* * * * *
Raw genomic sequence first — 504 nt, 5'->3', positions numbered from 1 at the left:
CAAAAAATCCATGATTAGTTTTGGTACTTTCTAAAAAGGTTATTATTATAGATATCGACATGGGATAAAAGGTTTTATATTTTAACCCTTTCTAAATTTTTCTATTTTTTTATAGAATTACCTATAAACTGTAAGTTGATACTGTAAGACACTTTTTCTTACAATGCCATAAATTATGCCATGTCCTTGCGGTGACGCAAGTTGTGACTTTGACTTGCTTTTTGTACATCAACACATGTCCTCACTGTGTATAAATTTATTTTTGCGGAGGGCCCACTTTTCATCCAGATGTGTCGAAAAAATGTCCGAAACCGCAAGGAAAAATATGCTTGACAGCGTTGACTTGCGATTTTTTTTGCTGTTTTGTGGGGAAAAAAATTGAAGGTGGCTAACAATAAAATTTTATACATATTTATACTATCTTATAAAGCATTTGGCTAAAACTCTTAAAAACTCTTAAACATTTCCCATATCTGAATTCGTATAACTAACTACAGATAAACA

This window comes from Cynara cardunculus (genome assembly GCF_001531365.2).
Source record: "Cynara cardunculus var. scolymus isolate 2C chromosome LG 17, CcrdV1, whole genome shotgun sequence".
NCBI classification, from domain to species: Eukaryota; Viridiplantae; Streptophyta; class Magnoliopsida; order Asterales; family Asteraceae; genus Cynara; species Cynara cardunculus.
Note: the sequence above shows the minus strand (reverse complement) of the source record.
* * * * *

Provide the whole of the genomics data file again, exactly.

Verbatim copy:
Raw genomic sequence first — 504 nt, 5'->3', positions numbered from 1 at the left:
CAAAAAATCCATGATTAGTTTTGGTACTTTCTAAAAAGGTTATTATTATAGATATCGACATGGGATAAAAGGTTTTATATTTTAACCCTTTCTAAATTTTTCTATTTTTTTATAGAATTACCTATAAACTGTAAGTTGATACTGTAAGACACTTTTTCTTACAATGCCATAAATTATGCCATGTCCTTGCGGTGACGCAAGTTGTGACTTTGACTTGCTTTTTGTACATCAACACATGTCCTCACTGTGTATAAATTTATTTTTGCGGAGGGCCCACTTTTCATCCAGATGTGTCGAAAAAATGTCCGAAACCGCAAGGAAAAATATGCTTGACAGCGTTGACTTGCGATTTTTTTTGCTGTTTTGTGGGGAAAAAAATTGAAGGTGGCTAACAATAAAATTTTATACATATTTATACTATCTTATAAAGCATTTGGCTAAAACTCTTAAAAACTCTTAAACATTTCCCATATCTGAATTCGTATAACTAACTACAGATAAACA

This window comes from Cynara cardunculus (genome assembly GCF_001531365.2).
Source record: "Cynara cardunculus var. scolymus isolate 2C chromosome LG 17, CcrdV1, whole genome shotgun sequence".
NCBI classification, from domain to species: Eukaryota; Viridiplantae; Streptophyta; class Magnoliopsida; order Asterales; family Asteraceae; genus Cynara; species Cynara cardunculus.
Note: the sequence above shows the minus strand (reverse complement) of the source record.